Thursday, December 23, 2004

The mother of invention

Once again, I'm posting late. Real-life busyness has delayed my blogging (that and the cold that won't let go).

Anyway, on Tuesday my current workplace had a potluck holiday dinner. I was assigned a side dish, which was fine; I figured I could do some sort of Asian noodle dish. One thing led to another: the canned water chestnuts proved to be past their expiration date, while the chicken poaching liquid from the other night looked like it was trying to develop into a sentient lifeform. Ick.

I managed to regroup by substituting almonds for water chestnuts and plain ol' water for some sort of chicken stock. I wound up naming it "Green Bean Amandine Lo Mein." It sounds like some horrible fantasy of fusion cuisine, I know, but in practice it turned out ok and got good reviews from those who tried it.

Green Bean Amandine Lo Mein

green beans, blanched and sliced in half
slivered almonds
1 shallot, chopped
1 tablespoon peanut oil
1/4 cup water
1 tablespoon light soy sauce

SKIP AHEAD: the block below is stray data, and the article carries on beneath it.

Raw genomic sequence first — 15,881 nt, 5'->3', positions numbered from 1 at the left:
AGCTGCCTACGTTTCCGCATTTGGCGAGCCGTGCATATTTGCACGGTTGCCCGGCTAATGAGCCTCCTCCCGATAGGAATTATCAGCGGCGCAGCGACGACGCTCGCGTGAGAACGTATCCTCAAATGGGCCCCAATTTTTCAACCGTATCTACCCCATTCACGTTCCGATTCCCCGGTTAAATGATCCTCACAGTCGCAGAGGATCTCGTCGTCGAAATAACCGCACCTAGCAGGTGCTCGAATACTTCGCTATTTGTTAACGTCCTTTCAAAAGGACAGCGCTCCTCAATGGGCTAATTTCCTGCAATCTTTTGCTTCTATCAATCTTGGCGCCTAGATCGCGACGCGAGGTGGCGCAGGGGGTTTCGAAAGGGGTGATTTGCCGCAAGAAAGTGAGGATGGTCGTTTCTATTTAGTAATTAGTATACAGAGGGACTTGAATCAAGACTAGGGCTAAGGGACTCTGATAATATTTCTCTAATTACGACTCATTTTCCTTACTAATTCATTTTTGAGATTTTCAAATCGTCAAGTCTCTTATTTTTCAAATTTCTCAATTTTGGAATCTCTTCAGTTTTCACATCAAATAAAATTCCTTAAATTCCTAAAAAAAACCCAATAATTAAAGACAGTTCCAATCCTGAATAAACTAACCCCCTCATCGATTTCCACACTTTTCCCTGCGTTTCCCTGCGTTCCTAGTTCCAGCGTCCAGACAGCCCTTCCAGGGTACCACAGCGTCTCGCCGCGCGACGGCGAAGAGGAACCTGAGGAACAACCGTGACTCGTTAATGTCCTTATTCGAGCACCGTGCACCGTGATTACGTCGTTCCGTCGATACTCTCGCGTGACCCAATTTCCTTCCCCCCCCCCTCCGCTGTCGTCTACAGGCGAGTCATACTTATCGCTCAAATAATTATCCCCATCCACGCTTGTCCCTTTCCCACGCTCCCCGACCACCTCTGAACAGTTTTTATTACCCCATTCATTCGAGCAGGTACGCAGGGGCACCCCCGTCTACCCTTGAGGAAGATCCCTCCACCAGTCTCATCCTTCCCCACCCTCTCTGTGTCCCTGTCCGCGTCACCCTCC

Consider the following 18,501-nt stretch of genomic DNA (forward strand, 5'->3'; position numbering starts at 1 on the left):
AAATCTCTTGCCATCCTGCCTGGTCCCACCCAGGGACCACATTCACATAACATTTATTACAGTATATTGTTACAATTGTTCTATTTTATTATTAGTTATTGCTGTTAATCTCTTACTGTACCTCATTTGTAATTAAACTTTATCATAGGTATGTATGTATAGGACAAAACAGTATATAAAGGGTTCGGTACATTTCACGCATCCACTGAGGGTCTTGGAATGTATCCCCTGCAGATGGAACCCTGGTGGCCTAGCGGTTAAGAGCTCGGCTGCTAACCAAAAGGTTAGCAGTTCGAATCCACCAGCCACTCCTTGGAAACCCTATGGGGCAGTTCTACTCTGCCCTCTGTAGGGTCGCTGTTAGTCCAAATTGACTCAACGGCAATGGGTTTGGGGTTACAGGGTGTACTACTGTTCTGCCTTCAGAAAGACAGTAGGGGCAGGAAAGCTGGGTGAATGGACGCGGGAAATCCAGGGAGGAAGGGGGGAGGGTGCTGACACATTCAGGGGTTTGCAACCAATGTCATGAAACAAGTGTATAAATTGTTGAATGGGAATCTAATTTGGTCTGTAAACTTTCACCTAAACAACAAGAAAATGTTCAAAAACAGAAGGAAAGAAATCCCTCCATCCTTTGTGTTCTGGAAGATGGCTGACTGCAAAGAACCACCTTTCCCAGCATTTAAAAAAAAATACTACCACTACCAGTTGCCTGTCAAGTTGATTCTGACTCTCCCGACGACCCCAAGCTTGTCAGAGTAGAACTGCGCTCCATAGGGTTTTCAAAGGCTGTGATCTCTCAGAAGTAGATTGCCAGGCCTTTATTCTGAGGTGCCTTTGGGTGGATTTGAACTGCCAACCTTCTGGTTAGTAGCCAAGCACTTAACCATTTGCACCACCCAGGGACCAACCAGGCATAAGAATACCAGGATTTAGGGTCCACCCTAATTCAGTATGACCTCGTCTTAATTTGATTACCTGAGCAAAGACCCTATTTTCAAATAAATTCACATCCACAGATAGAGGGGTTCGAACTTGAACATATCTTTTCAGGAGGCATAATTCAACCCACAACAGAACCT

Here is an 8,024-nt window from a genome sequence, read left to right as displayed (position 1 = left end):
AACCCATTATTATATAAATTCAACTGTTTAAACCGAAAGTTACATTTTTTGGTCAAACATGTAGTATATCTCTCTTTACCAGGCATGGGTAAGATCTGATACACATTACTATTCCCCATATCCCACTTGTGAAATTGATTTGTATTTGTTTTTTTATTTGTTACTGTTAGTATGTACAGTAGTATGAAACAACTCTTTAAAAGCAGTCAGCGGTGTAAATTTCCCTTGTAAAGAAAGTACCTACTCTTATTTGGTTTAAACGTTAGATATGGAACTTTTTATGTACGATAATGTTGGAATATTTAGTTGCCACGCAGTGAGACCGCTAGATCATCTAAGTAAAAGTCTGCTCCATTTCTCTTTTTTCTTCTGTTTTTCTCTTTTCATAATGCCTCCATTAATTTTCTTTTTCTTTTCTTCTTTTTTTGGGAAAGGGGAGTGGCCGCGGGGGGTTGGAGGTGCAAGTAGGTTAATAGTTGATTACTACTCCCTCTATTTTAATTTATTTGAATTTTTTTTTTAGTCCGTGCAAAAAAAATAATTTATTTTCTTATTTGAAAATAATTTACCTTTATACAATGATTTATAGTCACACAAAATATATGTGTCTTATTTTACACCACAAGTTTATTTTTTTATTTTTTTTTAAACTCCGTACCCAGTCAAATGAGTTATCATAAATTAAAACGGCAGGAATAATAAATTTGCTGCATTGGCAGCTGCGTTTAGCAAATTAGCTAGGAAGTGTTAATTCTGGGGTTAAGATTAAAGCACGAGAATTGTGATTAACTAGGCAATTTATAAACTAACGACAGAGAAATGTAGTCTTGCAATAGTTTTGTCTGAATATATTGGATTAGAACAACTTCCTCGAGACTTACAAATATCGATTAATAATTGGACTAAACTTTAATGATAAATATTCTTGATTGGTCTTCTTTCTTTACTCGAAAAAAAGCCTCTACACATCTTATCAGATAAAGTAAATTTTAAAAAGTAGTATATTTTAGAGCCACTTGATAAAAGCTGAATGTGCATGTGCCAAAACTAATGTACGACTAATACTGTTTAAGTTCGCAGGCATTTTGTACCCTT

2 teaspoons Shao Xing rice wine
2 teaspoons sugar
3 tablespoons oyster sauce
cooked Chinese egg noodles

Heat a wok or large skillet and add the oil. Stir-fry the chopped shallot for a minute. Add the water, light soy sauce, rice wine, sugar, and oyster sauce, and bring to a boil. Add the green beans, then the egg noodles and cook for two minutes. Add the slivered almonds and cook for another minute.

Note about amounts: I’m very bad about measuring amounts in my own extemporaneous dishes. Here, I just picked a likely-looking amount of beans and a proportionate amount of noodles. The sauce is adapted from Ken Hom’s sauce in “Familiar Beef and Tomato Lo Mein,” although he uses chicken stock, of course.

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